The new boss of British Airways said the airline would not achieve a key profitability goal this year and flagged a £100 million investment to win back long-haul customers.
The money would be ploughed into new businessclass seats and in-flight entertainment amid pressure to improve customer service.
But chief executive Willie Walsh would not rule out forced job cuts as BA prepares to consolidate its London operations in a new terminal at Heathrow.
Mr Walsh said the carrier would not achieve its goal of a ten per cent operating margin, a target set by his predecessor, this year, due to record high fuel costs.
He said: "I do believe it is achievable. With fuel prices where they are we clearly are flying into very significant headwinds. I don't have a date in mind when we will achieve it."
The airline notched an
8.5 per cent operating margin in the first quarter of the current year. The former boss of Aer Lingus replaced outgoing chief Rod Eddington to head Europe's third-largest airline over the weekend.
Labour issues will be a top priority for Mr Walsh ahead of the airline's move into a single terminal at London's Heathrow Airport in 2008 which is expected to result in thousands of job losses.
The airline currently operates from two terminals at Heathrow while the company is targeting a £300 million reduction in labour costs by March 2007.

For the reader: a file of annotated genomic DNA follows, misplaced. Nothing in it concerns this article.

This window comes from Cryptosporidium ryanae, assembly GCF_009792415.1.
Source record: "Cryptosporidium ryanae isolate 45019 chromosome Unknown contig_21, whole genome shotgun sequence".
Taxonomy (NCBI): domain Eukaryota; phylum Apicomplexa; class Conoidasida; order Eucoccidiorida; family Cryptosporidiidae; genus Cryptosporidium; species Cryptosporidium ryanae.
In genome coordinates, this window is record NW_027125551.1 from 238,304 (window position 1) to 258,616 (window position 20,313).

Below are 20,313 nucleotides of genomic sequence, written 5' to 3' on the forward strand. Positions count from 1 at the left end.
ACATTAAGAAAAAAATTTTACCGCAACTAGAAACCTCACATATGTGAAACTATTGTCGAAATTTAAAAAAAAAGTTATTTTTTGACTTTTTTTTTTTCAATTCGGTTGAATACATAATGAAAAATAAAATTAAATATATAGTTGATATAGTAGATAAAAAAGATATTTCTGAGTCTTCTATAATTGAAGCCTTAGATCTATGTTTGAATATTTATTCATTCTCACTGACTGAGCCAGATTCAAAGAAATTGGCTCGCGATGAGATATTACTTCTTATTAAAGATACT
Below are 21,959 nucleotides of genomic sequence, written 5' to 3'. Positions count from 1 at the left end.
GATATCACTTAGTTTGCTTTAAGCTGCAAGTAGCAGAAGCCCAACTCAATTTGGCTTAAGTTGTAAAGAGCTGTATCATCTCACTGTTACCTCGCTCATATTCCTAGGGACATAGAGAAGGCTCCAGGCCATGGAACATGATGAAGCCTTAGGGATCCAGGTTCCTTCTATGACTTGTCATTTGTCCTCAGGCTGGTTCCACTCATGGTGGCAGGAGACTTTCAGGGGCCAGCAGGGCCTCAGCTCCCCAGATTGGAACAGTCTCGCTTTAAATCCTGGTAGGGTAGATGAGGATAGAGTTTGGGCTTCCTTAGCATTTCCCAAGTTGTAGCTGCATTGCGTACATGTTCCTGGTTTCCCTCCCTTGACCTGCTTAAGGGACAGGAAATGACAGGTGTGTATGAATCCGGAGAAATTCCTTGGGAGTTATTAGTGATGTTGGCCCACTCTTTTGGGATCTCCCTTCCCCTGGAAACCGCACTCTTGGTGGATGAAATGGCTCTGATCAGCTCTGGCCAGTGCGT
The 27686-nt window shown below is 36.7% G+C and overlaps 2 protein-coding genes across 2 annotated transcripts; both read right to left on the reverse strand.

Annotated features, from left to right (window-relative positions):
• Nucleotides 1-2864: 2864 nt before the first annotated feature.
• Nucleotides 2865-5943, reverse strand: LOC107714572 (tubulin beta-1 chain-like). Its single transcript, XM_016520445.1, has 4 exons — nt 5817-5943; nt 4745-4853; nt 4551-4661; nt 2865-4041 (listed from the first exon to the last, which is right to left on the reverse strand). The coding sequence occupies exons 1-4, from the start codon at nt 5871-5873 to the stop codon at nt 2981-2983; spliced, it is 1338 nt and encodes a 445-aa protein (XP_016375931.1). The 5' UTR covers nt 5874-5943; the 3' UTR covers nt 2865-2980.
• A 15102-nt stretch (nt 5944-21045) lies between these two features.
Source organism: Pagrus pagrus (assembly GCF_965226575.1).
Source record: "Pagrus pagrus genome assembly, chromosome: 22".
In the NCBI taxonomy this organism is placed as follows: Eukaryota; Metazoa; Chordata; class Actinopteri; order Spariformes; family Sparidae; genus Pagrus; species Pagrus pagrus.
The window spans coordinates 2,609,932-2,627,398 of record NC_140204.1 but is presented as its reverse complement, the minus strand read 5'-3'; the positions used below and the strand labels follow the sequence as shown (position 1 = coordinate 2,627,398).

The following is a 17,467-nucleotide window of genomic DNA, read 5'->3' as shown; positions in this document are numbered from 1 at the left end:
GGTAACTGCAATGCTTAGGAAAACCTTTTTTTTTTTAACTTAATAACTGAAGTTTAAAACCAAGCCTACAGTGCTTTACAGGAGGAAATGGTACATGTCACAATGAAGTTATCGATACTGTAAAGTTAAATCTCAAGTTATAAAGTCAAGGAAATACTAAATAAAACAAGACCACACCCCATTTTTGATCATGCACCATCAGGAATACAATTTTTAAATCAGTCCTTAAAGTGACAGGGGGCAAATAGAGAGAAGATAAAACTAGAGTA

Mr Walsh declined to confirm reports it hoped to reduce the size of its 46,000-strong workforce by 15 per cent under the move.
Despite an industrial dispute at its caterer Gate Gourmet which spilled over into a sympathy strike by BA staff last month, Mr Walsh said there were no plans to cut catering from any BA services.
Mr Walsh said most staff were "very angry" about a walkout by some BA workers that grounded flights last month.
"We cannot put up with that sort of activity going forward."
Mr Walsh also said consolidation was not an immediate
priority until there were regulatory changes in the airline industry, signalling there were no plans to lift its stake in Spain's Iberia. He said American Airlines remained an " excellent" partner.
Mr Walsh also said there were no immediate plans to buy new aircraft but the carrier was evaluating a range of models, including the Boeing 787, 777 and the proposed 747 Advanced, as well as the Airbus A350 and A380.
* Airbus said it delivered 271 jets in the first nine months of 2005, up from 224 units a year earlier. Airbus said last month it expects to deliver 360-370 planes in fullyear 2005, more than 400 in 2006, and "significantly" in excess of that figure in 2007.